CMA digs deeper into share deals at CMC
Businessman Peter Muthoka's and former Head of Civil Service Head Jeremiah Kiereini's shares in CMC Holdings will be frozen if ongoing investigations prove fraud was involved in their acquisition, the Capital Markets Authority said Friday. The regulator said some work still has to be done regarding Muthoka’s dealings with CMC. His logistics firm, Andy Forwarders, is the largest single shareholder in CMC and was the sole clearing agent for the troubled motor-dealer. Kiereini’s Kingsway Family Holdings has about 12.5 per cent shareholdings in CMC.
“Our hands are tied until the investigation proves that fraud was involved,” said CMA chairman Kung’u Gatabaki. “The same case applies to the Pewin Motors deal with CMC,” he said, adding that further investigations are on into the circumstances surrounding the firms contracting by CMC as a commission agent for government.
The regulator will publish a final report on possible fraud cases at the motor dealer. CMA said as part of action against fraud, funds stashed abroad must be returned to CMC as they remain the firm’s assets. Directors who benefitted from the offshore arrangement will have to pay twice or thrice the amounts as principal and interest.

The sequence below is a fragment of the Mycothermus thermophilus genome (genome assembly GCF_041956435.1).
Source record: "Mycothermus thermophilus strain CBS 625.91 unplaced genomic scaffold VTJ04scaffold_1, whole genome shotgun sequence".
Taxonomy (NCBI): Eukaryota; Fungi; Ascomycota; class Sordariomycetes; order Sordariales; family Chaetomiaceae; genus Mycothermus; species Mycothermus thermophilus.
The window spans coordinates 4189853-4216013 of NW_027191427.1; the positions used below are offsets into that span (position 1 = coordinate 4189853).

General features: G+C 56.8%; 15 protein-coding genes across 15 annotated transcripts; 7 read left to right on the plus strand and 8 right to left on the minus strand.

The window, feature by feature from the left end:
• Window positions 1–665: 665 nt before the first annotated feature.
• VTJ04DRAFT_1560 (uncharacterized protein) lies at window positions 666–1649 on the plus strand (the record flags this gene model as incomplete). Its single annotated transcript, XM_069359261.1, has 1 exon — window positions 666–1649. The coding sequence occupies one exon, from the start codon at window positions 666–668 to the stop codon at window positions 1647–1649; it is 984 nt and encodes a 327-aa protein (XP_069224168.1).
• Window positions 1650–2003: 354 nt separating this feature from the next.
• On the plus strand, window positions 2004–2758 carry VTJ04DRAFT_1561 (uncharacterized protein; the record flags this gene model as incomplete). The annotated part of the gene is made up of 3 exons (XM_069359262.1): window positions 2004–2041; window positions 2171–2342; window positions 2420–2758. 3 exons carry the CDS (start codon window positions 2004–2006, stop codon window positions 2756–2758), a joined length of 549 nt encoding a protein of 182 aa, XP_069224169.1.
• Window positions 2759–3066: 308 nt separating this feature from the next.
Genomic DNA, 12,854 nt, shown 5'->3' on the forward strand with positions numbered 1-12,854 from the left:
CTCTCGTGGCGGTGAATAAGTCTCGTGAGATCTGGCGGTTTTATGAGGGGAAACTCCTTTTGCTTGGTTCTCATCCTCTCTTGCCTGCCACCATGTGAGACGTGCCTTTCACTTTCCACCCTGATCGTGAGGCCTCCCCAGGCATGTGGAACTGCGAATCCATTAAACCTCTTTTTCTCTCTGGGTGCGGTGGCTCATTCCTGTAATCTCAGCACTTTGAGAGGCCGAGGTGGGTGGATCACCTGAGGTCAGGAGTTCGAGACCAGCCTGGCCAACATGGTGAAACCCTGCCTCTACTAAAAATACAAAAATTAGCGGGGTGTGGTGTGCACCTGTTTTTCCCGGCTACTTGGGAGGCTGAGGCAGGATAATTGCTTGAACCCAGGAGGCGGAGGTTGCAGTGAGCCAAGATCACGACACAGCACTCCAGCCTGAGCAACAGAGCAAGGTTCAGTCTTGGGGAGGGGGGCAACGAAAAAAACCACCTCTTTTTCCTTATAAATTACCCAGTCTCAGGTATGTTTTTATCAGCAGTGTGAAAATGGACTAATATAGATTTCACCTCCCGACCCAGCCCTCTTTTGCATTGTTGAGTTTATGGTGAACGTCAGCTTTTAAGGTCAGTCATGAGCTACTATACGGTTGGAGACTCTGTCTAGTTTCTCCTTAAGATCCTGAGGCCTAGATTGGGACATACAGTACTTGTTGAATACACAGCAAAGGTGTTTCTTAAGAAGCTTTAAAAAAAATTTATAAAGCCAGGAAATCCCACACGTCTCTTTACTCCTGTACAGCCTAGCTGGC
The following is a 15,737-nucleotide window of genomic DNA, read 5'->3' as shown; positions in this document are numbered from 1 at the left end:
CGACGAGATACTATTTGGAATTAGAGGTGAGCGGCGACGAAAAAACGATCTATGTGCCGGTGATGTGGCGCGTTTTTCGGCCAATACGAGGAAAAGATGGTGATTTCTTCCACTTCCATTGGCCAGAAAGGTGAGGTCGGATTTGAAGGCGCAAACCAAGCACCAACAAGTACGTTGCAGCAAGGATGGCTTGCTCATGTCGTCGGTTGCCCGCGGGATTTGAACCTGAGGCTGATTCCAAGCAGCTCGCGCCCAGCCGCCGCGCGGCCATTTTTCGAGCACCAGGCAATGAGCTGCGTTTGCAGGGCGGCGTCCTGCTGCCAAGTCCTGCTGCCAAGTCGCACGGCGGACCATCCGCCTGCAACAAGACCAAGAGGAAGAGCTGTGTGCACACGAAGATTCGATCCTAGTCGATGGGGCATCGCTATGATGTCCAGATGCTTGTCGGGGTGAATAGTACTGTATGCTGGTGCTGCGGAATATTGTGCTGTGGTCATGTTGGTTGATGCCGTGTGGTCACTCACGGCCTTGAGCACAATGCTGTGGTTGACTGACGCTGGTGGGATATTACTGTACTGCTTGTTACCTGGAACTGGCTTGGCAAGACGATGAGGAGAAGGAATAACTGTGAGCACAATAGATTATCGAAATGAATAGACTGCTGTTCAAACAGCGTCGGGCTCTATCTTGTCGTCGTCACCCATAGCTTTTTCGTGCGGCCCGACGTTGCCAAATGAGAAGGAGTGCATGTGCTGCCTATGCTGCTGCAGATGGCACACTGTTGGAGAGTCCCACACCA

“We’ll get government agencies concerned to ensure directors involved return the funds. We are sending a message out there that no one will get away with fraud,” said Gatabaki. The CMA said it has requested for additional information from Jersey authorities to establish the actual amount siphoned out of CMC Holdings through the irregular offshore arrangement.
It has also raised complaint with the Institute of Certified Public Accountants of Kenya (ICPAK) in relation to the conduct of Deloitte as the external auditors who ought to have pointed out the deficiencies highlighted especially with respect to the preparation of financial statements contrary to IFRS.
An ad hoc committee chaired by Justice (Rtd) Aaron Ringera said the firm’s board had abdicated its fiduciary duties to the then CEO Martin Forster, the result of which was accumulated provisions from bad debts amounting to Sh1.37 billion as at September 30, 2011. As part of long-term reform measures, the CMA now capped the age limit at 75 years for one to be allowed to serve as a director of a listed company.
“We will not approve those above that age even if their appointment is approved through an AGM. We wish to see directors of listed companies knowing the time to leave,” said Gatabaki.Directors will also be required to prove they have attended recommended corporate governance workshops. They will also be required to undergo similar training every three years and compliance must be reported in the annual reports.